More employees are sought toBy Craig Gima
improve customer service
On the first day after the Child Support Enforcement Agency officially moved, vans were still hauling office furniture and boxes of files from the old offices in the Dole Cannery to the state office building across from the Kapolei theaters.
The walk-up window on the second floor was open to answer questions from parents, but Richard Teel and others had trouble finding it because there are no signs on the office building or in the first-floor lobby to indicate the agency's location. A makeshift directory doesn't even list the agency as being in the building.
"It would be better if it had a sign out front, or a directory at least," said Teel, who said he asked a police officer for directions.
Back at the state Capitol, agency Administrator Michael Meaney and Attorney General Margery Bronster told legislators that customer service is a top priority this year. They also asked for the authority to hire 20 more customer-service employees so that the Child Support Enforcement Agency will be able to work on problems that surfaced after the agency converted to its new Keiki computer system in July.
As the Star-Bulletin reported last month, thousands of parents had late or missing checks and were not able to talk to agency workers because of problems with the Keiki system and a new automated phone system.
Meaney told a joint House and Senate committee that the problems should not happen again and are related, in part, to a lack of staffing. He said it took other states about a year to deal with the transition to a new system, and added that most of the problems with missing checks caused by the transition to Keiki should be solved within the next two months.
Bronster said that the agency's caseworkers handle about 1,000 cases each and that the national average is about 373 cases per case worker.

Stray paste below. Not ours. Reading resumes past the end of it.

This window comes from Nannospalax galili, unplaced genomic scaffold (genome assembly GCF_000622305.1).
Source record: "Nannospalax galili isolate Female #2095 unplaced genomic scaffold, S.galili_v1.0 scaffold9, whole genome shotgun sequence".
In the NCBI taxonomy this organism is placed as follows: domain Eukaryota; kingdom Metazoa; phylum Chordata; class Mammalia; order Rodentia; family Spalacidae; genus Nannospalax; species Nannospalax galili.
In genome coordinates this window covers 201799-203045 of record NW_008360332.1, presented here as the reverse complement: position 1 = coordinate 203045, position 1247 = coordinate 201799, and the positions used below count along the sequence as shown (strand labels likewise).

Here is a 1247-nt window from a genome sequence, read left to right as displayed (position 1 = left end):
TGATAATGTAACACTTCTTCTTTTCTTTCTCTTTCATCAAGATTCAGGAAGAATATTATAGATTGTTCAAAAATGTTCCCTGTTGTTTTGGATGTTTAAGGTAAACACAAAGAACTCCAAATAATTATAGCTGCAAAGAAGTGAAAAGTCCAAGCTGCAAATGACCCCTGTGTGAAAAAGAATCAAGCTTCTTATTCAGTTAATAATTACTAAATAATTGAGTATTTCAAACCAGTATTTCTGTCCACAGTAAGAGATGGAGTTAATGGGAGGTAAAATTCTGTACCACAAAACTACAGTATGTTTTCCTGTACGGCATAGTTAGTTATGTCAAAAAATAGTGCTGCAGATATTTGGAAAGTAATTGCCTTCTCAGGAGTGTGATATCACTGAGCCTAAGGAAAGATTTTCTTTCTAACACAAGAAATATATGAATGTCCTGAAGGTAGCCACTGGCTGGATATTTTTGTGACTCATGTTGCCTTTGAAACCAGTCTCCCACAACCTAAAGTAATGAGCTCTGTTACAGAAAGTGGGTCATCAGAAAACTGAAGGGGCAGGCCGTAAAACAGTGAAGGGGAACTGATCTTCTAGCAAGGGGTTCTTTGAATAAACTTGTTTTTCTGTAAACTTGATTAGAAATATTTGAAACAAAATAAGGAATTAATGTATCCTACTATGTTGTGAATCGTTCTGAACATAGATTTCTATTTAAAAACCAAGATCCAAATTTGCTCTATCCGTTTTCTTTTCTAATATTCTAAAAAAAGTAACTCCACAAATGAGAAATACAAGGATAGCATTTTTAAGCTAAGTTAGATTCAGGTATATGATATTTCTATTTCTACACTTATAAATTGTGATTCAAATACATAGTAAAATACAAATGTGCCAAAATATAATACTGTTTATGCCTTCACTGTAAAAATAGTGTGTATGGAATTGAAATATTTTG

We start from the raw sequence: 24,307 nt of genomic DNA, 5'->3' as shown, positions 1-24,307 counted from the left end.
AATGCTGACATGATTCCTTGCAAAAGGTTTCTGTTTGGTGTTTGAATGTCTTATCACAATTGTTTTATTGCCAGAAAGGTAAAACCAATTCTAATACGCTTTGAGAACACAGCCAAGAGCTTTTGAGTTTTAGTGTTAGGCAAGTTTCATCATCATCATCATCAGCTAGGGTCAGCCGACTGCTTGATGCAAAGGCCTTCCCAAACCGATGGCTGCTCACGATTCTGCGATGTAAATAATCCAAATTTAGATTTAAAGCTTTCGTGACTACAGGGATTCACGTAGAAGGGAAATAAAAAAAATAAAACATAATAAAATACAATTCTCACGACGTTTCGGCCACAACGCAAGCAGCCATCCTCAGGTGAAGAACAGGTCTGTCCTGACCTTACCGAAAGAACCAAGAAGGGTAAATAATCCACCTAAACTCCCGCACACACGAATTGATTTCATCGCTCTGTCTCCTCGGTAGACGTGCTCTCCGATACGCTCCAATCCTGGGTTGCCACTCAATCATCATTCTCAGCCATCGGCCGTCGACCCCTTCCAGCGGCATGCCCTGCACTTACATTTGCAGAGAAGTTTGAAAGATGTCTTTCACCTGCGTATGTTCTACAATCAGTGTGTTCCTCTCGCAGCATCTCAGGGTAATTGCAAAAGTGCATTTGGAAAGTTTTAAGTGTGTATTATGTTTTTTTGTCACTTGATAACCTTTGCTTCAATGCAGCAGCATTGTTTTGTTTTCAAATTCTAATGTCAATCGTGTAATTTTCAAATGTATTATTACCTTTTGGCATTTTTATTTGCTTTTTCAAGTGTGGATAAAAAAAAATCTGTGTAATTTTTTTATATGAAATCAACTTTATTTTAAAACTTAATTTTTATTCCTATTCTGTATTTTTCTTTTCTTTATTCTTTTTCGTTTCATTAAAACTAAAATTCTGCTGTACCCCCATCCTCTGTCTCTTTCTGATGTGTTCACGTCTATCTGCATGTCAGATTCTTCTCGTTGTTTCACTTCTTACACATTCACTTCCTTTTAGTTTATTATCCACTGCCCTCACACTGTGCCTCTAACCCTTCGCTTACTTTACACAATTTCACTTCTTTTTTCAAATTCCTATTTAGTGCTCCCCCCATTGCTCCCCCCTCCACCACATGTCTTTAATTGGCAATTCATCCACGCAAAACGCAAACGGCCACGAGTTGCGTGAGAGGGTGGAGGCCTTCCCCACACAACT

The money to pay for the new customer-service employees would come from the federal government and should not require more money from the state, Meaney said.
After the hearing, Rep. Dennis Arakaki (D, Kalihi Valley) expressed skepticism that additional personnel would solve the agency's customer-service problems.
"I think it will help, but it seems like a lot of the problems are operational," he said.
Lawmakers and some in the audience also questioned why the agency isn't doing more to collect about $300 million owed in delinquent child-support payments.
Kathleen Keeler said she is owed $113,000 in back child support for her children and has not been able to get the agency to collect it. "I call it the child en-farce-ment agency," she said.
Meaney said the agency collects about 53 percent of the amount due each month for child support and about 31 percent of all child support due, above the national average of 18 percent.
He said, however, that the agency has only one attorney for judicial enforcement of delinquent child-support cases in the state. Guam, he said, has six attorneys working on child support.
Meaney also said some of the child support due may be uncollectable because the delinquent parents may not be able to work and earn a living.